He reveals that his father would put out cigarettes on his skin, choke him, and throw objects at him. At times, he endured whippings with a jump rope or an electrical cord.

“As twisted and insane as it sounds, in his mind, the abuse was justified. It was all going to make me a better hockey player—and eventually get me to the NHL.”

The more goals Patrick scored, the more the abuse intensified.

Patrick’s father assumed that these harsh disciplinary practices would enhance his abilities and success, but experts say otherwise. The scars of childhood abuse have a lasting negative impact.

John O’Sullivan (no relation to Patrick), a former soccer player, coach, and founder of the Changing the Game Project, says this parenting behaviour burdens the child, hindering performance.

In an article on the Changing the Game Project website, John writes:

“If a child believes that a parent’s love is tied to the expectation of winning, and he does not win, he may believe that he is less loved or valued. This creates anxiety and inhibits performance.”

Childhood maltreatment leads to decreased mental and physical health, even decades after the abuse. Rutgers sociology professor Kristen Springer and colleagues reported that, in their population based survey, physical symptoms and illnesses, like hypertension and cardiac problems, were present in those who experienced childhood abuse years earlier. And childhood maltreatment is also associated with increased anxiety, anger, and depression—symptoms that can be heavily detrimental to an athlete’s performance.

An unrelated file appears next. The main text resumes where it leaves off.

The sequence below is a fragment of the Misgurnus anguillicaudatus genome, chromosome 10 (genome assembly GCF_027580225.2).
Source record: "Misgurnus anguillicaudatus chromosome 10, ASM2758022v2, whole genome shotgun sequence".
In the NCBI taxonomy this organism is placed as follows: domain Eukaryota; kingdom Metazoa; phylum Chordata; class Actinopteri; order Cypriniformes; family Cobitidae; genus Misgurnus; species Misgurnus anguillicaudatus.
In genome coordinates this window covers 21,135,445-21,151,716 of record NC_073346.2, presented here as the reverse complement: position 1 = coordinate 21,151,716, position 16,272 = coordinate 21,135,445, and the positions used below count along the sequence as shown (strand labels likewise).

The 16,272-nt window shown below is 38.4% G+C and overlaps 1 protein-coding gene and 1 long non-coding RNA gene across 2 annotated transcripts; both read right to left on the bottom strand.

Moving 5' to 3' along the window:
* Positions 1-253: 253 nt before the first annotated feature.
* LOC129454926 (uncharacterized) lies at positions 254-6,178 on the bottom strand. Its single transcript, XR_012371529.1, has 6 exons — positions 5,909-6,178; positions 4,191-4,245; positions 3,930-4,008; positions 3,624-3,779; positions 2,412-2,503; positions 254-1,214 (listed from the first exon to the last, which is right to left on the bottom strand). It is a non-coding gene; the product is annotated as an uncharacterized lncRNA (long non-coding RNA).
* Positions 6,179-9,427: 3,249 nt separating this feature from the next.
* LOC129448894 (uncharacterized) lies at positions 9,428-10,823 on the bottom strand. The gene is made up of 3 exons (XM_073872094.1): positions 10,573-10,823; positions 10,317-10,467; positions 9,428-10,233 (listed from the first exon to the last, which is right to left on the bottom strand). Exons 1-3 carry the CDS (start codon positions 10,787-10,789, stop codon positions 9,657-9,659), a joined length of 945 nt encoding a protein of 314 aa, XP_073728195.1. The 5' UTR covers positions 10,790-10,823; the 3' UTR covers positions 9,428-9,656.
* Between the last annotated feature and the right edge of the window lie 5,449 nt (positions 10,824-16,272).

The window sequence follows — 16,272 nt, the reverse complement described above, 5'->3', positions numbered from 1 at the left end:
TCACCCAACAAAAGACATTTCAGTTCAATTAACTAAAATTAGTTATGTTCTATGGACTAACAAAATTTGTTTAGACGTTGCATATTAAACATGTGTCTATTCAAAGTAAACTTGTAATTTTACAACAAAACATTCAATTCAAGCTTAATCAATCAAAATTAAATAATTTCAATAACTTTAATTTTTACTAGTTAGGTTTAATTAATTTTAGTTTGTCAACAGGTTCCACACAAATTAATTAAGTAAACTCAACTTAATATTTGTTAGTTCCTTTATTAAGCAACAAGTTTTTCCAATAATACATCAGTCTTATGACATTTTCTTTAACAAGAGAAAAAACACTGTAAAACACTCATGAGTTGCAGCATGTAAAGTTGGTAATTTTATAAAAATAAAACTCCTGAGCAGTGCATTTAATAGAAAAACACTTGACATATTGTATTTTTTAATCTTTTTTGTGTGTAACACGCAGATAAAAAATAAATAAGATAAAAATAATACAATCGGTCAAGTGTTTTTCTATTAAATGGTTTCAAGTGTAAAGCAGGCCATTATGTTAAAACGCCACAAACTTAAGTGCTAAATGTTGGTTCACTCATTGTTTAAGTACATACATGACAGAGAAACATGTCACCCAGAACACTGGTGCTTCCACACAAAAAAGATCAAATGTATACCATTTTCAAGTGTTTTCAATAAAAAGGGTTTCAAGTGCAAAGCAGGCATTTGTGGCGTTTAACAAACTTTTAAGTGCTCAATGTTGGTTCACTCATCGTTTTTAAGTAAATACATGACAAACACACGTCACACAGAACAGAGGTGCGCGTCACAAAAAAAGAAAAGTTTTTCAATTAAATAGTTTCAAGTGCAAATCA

Some studies also show that early childhood maltreatment, such as the abuse endured by Patrick, shape aspects of socio-emotional development in adolescence and adulthood. A study conducted by Pan Chen and colleagues at the University of Chicago supported the relationship between childhood abuse and aggressive behaviour in adulthood. The researchers note that early trauma may increase impulsive behaviour and lashing out in abuse survivors.

But some, like Patrick, seek help. He says in an interview with ESPN, “…I have put the money and time into my own health.”

He acknowledges that not everyone has the opportunity to find the help they need—especially as an athlete:

“Players don’t feel like they can say anything because it’s a huge red flag. You say you need to see a psychologist and you’ll get a call from your agent saying he spoke to the General Manager of the team and wants to know what your ‘problem’ is.”

In addition to how isolating the experience of abuse can be for professional athletes and adults, Patrick emphasizes how helpless and frightening it can be for a child. He describes his own feelings of disempowerment, at the age of ten: “I just tried to survive. Each morning, I’d wake up and think: Here we go again. Just get through it.”

It didn’t help that others turned a blind eye. Patrick says that parents and coaches would catch a glimpse of the abuse, but no one stepped in. Bystanders may feel hesitant to intervene, out of fear of being wrong. But he counters, “If you are wrong, that’s the absolute best case scenario.” He hopes his story will raise awareness about childhood abuse in young athletes.

As for parents, soccer coach John O’Sullivan says that empowerment may be key to promoting competitive success, instead of harsh discipline and criticism. “The best players play with freedom, they play without fear and they are not afraid of making errors, they can play up to their potential,” he says in an interview with Kids in The House.

He shares that “I love watching you play” are the best five words you can say to a child after a game. “Because when you tell your kids, after a game, that ‘I love watching you play’, what you do is you free them from the burden of being responsible for your happiness as a parent”.

–Khadija Bint Misbah, Contributing Writer, The Trauma and Mental Health Report

–Chief Editor: Robert T. MullerThe Trauma and Mental Health Report

Copyright Robert T. Muller

This article was originally published on Psychology Today